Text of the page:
Skip to content

A Stalker’s Notebook: eBook Pricing – The Chicken or the Egg Dilemma

October 28, 2009

October 27th, 2009 by Charles Tan

The price of an eBook is a contentious subject. I can probably fill up two months of BSC Review essays tackling the various perspectives. Each side have reasons to be invested on the subject. For example, readers are consumers, so they want to know why they’re paying ridiculous amounts for it (not to mention the expensive buy-in for eReaders). And as critical as we might want to be of would-be monopolizers such as Amazon or Sony (and recently, Barnes & Noble), they are investing a lot of money in developing the eBook infrastructure (devices, software, market, etc.). But for the purposes of this essay, I’ll tackle the plight of major publishers (this distinction is important).

There are actually several essays and blog entries up on the Internet that explain the side of publishers:

Unfortunately, because some of the articles can be lengthy, some readers might simply gloss over them. If you want my abridged explanation for why eBooks are “expensive” (i.e., above $10.00), then it can be summed up as (a) production costs and (b) supply and demand.

Production Costs Let me quote Arachne Jericho on this: “The main cost of creating an ebook in fact remains the main costs of creating a book, period. The writing. The editing. The fact-checking and cross-checking. The images. The index building, oh gods, the index building. The cover. The marketing. The accounting. Making deals with the distributors.” A lot of the arguments why eBooks should be cheaper stems from ignorance of these production costs. For example, some common arguments I hear are:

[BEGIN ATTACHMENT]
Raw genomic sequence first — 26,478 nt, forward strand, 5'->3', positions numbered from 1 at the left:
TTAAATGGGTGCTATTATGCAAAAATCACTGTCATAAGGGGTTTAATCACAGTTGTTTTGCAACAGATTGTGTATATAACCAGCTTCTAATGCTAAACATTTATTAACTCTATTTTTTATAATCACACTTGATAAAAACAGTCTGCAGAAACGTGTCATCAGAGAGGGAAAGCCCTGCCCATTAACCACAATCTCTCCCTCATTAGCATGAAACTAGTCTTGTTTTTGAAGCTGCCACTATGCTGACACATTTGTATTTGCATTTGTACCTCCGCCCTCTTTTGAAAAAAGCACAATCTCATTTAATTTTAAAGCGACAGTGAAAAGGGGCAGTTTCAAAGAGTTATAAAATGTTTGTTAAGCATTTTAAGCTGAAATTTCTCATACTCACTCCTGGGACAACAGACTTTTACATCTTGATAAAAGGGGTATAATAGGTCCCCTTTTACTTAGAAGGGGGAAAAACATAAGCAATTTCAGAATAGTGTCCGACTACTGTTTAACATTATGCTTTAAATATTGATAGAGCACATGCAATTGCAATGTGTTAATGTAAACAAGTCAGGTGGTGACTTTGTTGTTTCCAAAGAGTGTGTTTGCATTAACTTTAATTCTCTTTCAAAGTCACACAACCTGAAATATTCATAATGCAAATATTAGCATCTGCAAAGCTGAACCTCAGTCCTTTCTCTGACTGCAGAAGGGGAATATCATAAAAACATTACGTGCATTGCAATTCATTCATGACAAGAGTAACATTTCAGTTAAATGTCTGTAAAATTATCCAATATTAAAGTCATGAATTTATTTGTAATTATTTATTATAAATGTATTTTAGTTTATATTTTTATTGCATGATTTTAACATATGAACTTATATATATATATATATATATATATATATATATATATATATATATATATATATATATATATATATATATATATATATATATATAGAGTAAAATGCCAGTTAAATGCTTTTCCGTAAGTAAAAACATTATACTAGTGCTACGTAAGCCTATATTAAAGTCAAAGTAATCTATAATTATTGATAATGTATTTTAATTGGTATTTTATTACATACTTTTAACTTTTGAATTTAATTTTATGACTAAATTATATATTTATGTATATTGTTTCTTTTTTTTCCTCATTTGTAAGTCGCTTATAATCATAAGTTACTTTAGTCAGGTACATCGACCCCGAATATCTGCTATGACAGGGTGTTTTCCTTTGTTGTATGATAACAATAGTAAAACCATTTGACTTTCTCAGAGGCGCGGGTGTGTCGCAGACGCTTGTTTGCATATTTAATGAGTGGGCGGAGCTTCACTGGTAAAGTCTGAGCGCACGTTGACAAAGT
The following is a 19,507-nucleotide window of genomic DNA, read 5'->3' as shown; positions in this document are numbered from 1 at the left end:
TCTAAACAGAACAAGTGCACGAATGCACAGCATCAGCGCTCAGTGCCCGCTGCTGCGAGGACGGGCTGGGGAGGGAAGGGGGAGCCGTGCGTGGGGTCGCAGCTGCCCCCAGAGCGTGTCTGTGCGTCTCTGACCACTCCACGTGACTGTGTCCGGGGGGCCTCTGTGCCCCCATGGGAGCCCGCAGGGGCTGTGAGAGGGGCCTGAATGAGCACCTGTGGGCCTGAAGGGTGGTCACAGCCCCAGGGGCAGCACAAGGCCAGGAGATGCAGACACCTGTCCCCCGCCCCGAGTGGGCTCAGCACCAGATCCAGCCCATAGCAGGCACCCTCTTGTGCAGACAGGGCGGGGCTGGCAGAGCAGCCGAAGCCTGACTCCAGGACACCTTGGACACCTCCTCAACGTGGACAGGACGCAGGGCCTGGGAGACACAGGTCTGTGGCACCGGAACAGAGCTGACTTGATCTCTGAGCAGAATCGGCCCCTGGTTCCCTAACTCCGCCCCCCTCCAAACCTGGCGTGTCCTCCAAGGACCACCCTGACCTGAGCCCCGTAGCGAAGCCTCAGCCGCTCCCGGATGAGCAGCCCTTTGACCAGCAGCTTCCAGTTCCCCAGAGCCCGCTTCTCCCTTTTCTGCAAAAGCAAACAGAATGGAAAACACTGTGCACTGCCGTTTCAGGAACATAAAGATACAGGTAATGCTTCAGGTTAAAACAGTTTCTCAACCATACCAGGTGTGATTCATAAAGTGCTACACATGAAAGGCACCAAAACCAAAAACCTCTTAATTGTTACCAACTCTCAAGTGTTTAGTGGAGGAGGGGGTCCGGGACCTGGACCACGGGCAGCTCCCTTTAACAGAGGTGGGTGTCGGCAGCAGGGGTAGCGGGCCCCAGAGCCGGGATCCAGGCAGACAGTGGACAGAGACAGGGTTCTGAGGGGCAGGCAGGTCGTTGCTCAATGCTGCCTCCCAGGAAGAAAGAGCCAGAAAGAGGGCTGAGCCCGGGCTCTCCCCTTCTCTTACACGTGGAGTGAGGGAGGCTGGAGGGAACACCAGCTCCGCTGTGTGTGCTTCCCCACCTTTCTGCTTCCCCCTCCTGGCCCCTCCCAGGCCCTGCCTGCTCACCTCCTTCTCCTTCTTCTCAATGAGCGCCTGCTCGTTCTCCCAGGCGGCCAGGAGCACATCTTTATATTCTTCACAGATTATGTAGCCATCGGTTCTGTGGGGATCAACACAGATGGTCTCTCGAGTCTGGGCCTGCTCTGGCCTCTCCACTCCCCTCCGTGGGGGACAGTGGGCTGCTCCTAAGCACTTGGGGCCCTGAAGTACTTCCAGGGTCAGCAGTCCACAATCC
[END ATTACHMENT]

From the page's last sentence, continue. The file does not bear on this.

(1) eBooks should be cheaper because the publisher didn’t have to pay for printing them. This is true but a lot of people have misconceptions on how much not printing actually saves the publisher. If you’re paying the Suggested Retail Price (SRP) for a book, probably only 10% of the cover price accounts for printing costs.

(2) eBooks should be cheaper because there are no storage and transportation costs. While little storage is actually involved (though you still need space for the servers) and no physical transportation takes place, the costs are still there. The traditional model of most businesses is that distributors and retailers each get 30% of the SRP (and storage/transportation costs are usually shouldered by the distributor). Unfortunately, the way the current eBook industry evolved, the publisher isn’t saving 60% of the SRP. 50% of the SRP goes to the virtual retailers like Amazon and Sony and Barnes & Noble, so, sorry, no dice.

(3) eBooks should be cheaper because they’re not books. For me, this is a perception problem. The previous reading generation values tactile commodities, something we can touch and feel for reassurance when we doubt its existence. It’s really no surprise why physical theft (someone stole my stereo!) is easier to prove in court, as opposed to to intangible concepts such as intellectual property (someone stole the plot to my book!). Some readers treat books as the former when it’s more the realm of the latter (and to be fair, publishers make the same mistake, hence these brazen practices of DRM or remotely deleting books from the Kindle). Other media have trained their consumers to perceive their products as the latter, such as music (although this was honestly taken out of the recording industry’s hands with the proliferation of piracy) and software (some people still complain that “I don’t have my discs!” but many gamers are content purchasing/downloading World of Warcraft directly from Blizzard or Plants vs. Zombies from PopCap Games without a CD backup).

more to see

Advertisements
No comments yet

Leave a Reply

Fill in your details below or click an icon to log in:

WordPress.com Logo

You are commenting using your WordPress.com account. Log Out / Change )

Twitter picture

You are commenting using your Twitter account. Log Out / Change )

Facebook photo

You are commenting using your Facebook account. Log Out / Change )

Google+ photo

You are commenting using your Google+ account. Log Out / Change )

Connecting to %s

%d bloggers like this: